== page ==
A mini Ducati Monster, Cagiva's Planet has stunning big bike looks. But the beauty's more than skin deep.
Sharing many of its basic components with the faired supersport Mito, styled on Ducati's 916, the Planet is a more practical proposition. Hung from an alloy twin-spar frame, the Cagiva's liquid-cooled two-stroke single cylinder engine has lower overall gearing than the Mito and six instead of seven gears.
But the 80mph Planet is still a frenetic performer thanks to reed valve induction and an electronically controlled valve which varies exhaust port height to boost torque for stonking acceleration from low revs. A supermoto-style riding position and 12.5 litre fuel tank make the Planet fun to ride fast and far. The curved tank hinges up to give access to storage space.
But best of all is the 125's handling. Its frame is made up of extruded and cast aluminium alloy sections and the upside-down front fork has massive 40mm stanchions and a 320mm disc brake with a Brembo four-pot caliper. At the rear there's a curved racer-type swingarm with Cagiva's single shock Soft Damp suspension. So although the Planet is only a 125 single, it introduces riders to genuine supersport handling at thrilling but safe speeds.
The highly tuned engine must be run on expensive, fully synthetic two-stroke oil. Ask which brand has been used and when a new piston and rings were last fitted. Listen for the exhaust valve cycling when the ignition is switched on and check selection in all gears.

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Re: Cagiva

Post by Admin on Thu Jul 17, 2008 7:42 pm

Cagiva Raptor 1000

One-litre musclebikes that combine Italian flair with Japanese engine technology, the 140mph Raptors are true birds of prey.
Representing the first fruits of Cagiva's deal with Suzuki, the naked Monster-like N-Raptor and quarter-fairing V-Raptor both use the TL1000S engine. Liquid cooled, with chain driven overhead camshafts and four valves per cylinder, the perfectly balanced 90 degree V-twins have ignition and fuel injection remapped in Italy to boost power at low revs. A stainless exhaust system with large oval cans ensures that the Raptors make that wonderful Ducati-like V-twin rumble.
Styled by Miguel Galluzzi, responsible for the Monster when Cagiva owned Ducati, frame development was in the capable hands of grand prix race chassis engineer Romano Albesiano. The frame is a Monster-type steel tube space frame with the engine acting as a stressed member. An oval-section swingarm is controlled by a fully adjustable Sachs shock.
The front fork is an upside-down Marzocchi unit with 43mm stanchions. There are 320mm disc rotors on the front wheel with Brembo four-pot calipers. Apart from the V-Raptor's talon-like fairing supports the models' most striking feature is their instrumentation. An analogue revcounter with a triangular dial sits above a digital speedometer. The Suzuki engine has enough torque to make a six-speed gearbox feel redundant, but performance is limited by the lack of a fairing for the rider.
Despite their stunning looks, this limits the Raptors' appeal. Can't choose between a Monster and a Raptor? Suzuki power promises lower running costs and a more reliable ride.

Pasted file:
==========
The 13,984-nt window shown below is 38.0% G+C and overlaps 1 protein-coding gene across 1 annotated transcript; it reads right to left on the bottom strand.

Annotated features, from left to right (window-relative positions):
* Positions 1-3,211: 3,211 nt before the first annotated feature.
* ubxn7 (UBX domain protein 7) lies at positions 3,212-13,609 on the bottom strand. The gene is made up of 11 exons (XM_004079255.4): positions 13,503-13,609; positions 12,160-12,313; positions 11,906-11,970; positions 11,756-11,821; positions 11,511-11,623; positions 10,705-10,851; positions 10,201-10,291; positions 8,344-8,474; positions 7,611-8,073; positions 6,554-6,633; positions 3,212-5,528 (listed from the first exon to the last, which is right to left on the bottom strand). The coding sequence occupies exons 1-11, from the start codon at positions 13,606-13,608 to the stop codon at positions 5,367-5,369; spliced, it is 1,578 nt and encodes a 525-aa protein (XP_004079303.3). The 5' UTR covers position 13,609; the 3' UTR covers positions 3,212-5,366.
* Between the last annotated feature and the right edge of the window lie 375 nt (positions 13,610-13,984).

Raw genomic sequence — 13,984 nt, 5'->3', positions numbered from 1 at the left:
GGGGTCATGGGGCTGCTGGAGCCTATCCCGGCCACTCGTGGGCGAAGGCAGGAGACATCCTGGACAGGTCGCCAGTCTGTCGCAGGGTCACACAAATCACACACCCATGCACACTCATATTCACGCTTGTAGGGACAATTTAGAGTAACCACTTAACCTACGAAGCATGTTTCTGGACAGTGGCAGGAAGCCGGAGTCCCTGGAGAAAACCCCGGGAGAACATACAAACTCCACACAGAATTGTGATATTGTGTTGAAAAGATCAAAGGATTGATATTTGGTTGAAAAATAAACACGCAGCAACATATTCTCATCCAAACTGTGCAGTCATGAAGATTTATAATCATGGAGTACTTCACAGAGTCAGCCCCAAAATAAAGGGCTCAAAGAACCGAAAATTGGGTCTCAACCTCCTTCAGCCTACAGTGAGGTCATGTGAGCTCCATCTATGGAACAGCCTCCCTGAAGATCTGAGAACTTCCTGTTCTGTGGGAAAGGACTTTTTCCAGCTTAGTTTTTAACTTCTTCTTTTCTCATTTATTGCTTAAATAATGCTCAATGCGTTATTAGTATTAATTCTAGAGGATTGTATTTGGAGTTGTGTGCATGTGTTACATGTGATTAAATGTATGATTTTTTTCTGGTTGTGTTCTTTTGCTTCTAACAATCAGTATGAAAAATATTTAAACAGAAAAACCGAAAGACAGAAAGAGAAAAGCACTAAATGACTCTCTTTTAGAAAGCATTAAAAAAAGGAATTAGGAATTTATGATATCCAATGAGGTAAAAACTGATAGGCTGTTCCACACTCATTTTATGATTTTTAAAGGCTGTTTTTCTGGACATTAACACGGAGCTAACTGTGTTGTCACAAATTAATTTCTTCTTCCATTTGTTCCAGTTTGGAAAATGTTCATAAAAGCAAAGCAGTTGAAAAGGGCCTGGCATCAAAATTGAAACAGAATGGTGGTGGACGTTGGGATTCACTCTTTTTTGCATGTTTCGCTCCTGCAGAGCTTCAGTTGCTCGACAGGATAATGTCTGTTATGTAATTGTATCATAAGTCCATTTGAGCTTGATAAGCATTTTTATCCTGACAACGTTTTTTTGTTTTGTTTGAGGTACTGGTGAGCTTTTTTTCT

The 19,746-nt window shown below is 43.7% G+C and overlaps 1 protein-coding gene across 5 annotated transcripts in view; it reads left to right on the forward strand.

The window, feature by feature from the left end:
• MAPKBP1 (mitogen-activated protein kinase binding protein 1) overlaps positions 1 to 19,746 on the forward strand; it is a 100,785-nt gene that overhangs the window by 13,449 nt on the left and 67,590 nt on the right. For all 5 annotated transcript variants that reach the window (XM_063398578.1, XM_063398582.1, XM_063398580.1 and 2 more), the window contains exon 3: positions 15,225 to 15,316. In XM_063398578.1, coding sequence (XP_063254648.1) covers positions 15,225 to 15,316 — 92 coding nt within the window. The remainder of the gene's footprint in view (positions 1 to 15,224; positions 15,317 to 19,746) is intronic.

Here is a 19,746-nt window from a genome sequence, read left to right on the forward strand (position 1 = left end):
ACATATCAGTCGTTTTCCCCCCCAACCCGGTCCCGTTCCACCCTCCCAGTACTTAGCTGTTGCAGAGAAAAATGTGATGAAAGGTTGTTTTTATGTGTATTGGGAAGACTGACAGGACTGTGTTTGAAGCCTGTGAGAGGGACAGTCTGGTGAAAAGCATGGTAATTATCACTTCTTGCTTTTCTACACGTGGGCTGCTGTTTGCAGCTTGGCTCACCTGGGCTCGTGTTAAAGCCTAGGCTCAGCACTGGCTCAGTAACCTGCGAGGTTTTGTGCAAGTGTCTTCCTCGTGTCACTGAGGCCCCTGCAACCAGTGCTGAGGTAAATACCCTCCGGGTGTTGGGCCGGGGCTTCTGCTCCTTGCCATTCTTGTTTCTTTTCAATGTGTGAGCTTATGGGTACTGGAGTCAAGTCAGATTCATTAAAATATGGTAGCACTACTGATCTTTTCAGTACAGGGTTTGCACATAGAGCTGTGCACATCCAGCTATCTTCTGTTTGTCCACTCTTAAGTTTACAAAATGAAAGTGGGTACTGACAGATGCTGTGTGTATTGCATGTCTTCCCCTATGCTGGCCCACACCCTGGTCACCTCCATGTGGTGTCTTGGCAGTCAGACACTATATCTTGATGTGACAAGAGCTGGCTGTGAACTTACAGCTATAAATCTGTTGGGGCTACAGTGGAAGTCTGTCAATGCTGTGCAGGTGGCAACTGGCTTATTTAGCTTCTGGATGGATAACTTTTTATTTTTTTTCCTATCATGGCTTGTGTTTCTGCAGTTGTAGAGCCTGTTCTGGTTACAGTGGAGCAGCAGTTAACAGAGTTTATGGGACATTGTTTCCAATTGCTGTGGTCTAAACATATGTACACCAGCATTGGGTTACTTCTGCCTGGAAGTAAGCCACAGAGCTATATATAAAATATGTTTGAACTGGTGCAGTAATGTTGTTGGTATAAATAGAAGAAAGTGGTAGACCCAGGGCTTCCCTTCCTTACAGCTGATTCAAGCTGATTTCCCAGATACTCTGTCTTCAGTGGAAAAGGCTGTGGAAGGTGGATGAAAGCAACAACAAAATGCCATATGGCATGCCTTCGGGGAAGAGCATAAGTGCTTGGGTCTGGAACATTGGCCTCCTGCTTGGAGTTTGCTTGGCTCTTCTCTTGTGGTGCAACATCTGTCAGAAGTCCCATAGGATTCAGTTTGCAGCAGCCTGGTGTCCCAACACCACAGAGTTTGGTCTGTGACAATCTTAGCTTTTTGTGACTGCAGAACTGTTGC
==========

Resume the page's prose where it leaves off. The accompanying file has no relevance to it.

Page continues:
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Re: Cagiva

Post by Admin on Thu Jul 17, 2008 7:43 pm

Cagiva Raptor 650

The 650 Raptors launched for 2001 are fun motorcycles created by Cagiva to encourage more riders into the pleasures of "naked" machines.
The Raptor 650 gets the same beautifully executed style of the 1000cc Raptors, but offers lower running costs. The most obvious difference between the one-litre bikes and the 650s is in the powerplant.
The 645cc Suzuki engine is a 90-degree V-twin, with four-valves per cylinder and conventional carburation, suitably modified to Cagiva specifications that better match the character of the Raptor.
The air filter box, split exhaust system and lower overall gearing give the 650 engine a particularly brisk throttle response.
The frame is the same steel lattice structure of the one-litre Raptors, with several detail changes. For example, the diameter of frame tubing attached to the steering head is smaller at 20mm instead of 25mm, and sidepanels have been reshaped.
Weighing just 180kg (3971b) and with 72hp on tap, suspension revisions were extensive. The 43mm diameter upside down front forks featured a new internal hydraulic system and harder springs to deliver surefootedness. Rear suspension is completely modified courtesy of a new link system and recalibrated suspension unit.
Instantly recognisable as a Raptor, there are several small but significant details that distinguish the smaller bike as the 650 version. Viewed from the rear, items such as the 4.5-inch wheel rim and new silencers enhance the sensation of streamlined compactness. From the front or side, the physically smaller proportions of the engine herald the Raptor's lightness.
In order to accommodate the air filter box, the petrol tank was re-shaped resulting in a litre extra capacity and the instrumentation features a black background on the revcounter.
The 650 V-Raptor is a more radical concept extending the appeal of the naked motorcycle to those with more extreme taste. Styling is more challenging and aggressive, particularly in details such as the removable rear-seat hump and sharp lines that connect the tank and support structure to the headlights and indicators.
These differences will be best appreciated when seated on the machine. The V-Raptor has a more forward canted riding position improving aerodynamic penetration and enabling the rider to better enjoy the precision handling and excellent road holding.

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Re: Cagiva